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Becoming a community contributor

Becoming a community contributor

Who am I?

I'm Kris, one of the Community Ambassadors for Status. I'd like to tell you all about how I fell into this position and where I came from. I am relatively new to cryptocurrency. Although I did hear about Bitcoin back in 2010 on Hacker News, I just wrote it off as Internet Nerd Money™. Then it started making waves again during the bull market of 2017. I was working as an audio transcriptionist at the time and listened to a clip for a crypto YouTube channel and heard about the situation in Venezuela. That's when I started to take it seriously. However, I didn't dig deeper into the subject just yet.

Starting in 2011 I worked as a computer programmer for a few years then I got burned out and pursued other interests. In October of 2018, I found myself unemployed. I thought, maybe I should try to restart my career as a programmer again. I heard that blockchain developers were in high demand so I looked into it. I jumped into the rabbit hole, and I never looked back.

How I found the project through Gitcoin bounties

I figured that I could kickstart my career as a blockchain developer by doing some freelance work for experience. I found out about Gitcoin and was enamored with this model of open source projects finding contributors by putting bounties on bugs and other issues. This seemed perfect for me. Not only could I directly contribute to a project that I was genuinely interested in, but it was also a way for me to get my feet wet in developing for a blockchain-related application in the real world.

I saw many bounties posted by a project called Status. I found out that a heavy portion of their codebase was in ClojureScript, a language that I was comfortable with. I started to familiarize myself with the codebase, brushed up on Clojure and React, and applied to work on my first bounty.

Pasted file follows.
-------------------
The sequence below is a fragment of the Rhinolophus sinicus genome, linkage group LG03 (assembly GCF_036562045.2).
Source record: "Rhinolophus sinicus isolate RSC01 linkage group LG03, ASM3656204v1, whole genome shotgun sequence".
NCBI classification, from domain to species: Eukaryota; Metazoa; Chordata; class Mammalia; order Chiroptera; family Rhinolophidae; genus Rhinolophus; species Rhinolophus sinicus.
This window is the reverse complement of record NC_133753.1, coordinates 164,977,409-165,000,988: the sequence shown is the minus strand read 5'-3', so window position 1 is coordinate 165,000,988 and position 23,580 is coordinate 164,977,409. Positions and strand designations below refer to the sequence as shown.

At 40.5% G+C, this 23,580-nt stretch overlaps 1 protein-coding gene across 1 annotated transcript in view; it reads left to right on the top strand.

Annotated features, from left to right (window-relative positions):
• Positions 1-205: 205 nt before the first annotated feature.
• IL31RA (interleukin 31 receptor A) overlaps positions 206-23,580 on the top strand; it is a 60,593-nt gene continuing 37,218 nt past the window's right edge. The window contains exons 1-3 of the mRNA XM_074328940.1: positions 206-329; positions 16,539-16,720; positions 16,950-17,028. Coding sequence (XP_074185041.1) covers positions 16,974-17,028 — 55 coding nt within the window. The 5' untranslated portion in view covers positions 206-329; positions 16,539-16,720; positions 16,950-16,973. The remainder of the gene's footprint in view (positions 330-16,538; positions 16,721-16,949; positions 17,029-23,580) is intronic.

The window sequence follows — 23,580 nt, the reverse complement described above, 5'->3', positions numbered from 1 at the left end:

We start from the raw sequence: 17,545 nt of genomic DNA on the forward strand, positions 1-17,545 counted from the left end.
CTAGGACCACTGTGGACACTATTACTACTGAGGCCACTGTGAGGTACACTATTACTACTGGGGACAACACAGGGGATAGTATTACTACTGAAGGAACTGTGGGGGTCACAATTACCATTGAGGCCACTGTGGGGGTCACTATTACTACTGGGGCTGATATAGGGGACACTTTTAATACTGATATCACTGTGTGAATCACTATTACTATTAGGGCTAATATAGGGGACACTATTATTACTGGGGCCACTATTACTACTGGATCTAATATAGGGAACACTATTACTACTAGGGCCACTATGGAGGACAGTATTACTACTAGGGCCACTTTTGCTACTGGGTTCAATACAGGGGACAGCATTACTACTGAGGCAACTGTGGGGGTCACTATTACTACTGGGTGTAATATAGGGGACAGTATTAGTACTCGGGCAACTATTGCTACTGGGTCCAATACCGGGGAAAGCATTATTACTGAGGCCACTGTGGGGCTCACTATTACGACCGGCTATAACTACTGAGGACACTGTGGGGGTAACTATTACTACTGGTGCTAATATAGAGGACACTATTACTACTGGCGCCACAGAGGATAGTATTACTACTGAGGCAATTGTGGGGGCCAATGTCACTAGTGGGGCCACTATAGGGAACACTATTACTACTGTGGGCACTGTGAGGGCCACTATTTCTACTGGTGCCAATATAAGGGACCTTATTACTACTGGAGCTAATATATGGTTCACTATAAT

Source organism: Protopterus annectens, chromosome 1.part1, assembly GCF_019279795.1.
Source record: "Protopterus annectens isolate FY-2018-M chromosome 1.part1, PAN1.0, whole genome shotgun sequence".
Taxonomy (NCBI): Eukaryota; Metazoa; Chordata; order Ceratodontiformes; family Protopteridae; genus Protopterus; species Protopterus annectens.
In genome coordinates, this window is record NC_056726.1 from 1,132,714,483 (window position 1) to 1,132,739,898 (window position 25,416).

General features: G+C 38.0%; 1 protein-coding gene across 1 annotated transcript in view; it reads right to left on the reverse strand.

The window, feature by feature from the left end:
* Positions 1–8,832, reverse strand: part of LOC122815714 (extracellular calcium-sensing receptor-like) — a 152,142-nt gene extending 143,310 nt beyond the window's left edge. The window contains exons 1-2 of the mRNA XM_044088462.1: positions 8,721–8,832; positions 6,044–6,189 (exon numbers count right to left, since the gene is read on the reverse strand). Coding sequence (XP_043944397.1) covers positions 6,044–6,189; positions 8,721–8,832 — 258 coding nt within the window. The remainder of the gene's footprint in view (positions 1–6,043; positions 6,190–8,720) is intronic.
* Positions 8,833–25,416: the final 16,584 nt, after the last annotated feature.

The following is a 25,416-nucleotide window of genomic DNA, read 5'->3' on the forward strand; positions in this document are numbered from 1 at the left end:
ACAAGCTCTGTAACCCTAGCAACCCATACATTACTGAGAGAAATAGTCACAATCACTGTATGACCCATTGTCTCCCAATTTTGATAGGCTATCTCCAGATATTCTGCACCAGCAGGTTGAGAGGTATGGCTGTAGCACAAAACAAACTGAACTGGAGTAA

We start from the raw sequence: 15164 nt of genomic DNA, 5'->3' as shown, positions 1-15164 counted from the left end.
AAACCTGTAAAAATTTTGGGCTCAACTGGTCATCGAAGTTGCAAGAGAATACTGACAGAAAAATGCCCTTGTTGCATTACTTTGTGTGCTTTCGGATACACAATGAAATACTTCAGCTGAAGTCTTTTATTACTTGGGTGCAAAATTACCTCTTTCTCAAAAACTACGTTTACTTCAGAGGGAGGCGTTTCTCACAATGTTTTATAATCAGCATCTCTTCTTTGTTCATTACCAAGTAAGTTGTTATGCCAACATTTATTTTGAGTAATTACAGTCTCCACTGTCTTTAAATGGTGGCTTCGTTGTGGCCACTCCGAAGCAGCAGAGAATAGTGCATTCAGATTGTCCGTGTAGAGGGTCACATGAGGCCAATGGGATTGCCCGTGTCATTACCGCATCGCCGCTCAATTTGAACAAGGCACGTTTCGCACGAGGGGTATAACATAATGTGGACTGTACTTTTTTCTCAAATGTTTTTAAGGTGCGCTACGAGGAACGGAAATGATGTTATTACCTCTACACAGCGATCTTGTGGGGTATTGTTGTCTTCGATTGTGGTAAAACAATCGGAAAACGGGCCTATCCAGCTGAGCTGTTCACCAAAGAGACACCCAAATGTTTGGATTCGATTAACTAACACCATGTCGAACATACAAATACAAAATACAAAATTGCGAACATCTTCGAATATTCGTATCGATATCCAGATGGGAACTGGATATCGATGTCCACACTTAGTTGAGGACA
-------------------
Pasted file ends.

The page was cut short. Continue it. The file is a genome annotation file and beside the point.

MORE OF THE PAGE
I have only been working with Status since January, but I must say it has been a great experience so far. I mostly tackle low-hanging fruit with user interface fixes, but on occasion I fix a bug that has to do with interacting with the blockchain.

I'm enjoying the ride so far

With the introductory resources alone, my on-boarding experience wasn't without friction, but I stuck with it. I put myself out there by asking for help on Github and asking questions in the developer chat channels in the Status app itself. Fortunately for me, the core developers were very welcoming to get me started working on the project. Yenda even took some time to do a conference call with me to help me get my workflow going and give me an overview of the codebase. And when Hutch noticed that I was applying to a lot of bounties, he invited me to be a Community Ambassador.

So I've been a Community Ambassador for Status since February 2019. Through the Statusphere, I have been in close contact with yalu, tbenr, lalo, and others to coordinate working on bounties.

What's next?

This is just the beginning for me. I hope to work on more than just low-hanging fruit and more core features. Additionally, this blog could lead to more articles for me to write including resources to on-board new developers, tutorials for using git and GitHub, and more detailed descriptions of specific parts of the codebase.

What's next for me is that I will be presenting Status at my local blockchain meetup here in San Diego, California on Monday June 17, 2019. If you're in the area, I'd love to meet you!

Thanks for reading, and I hope you have enjoyed this article.

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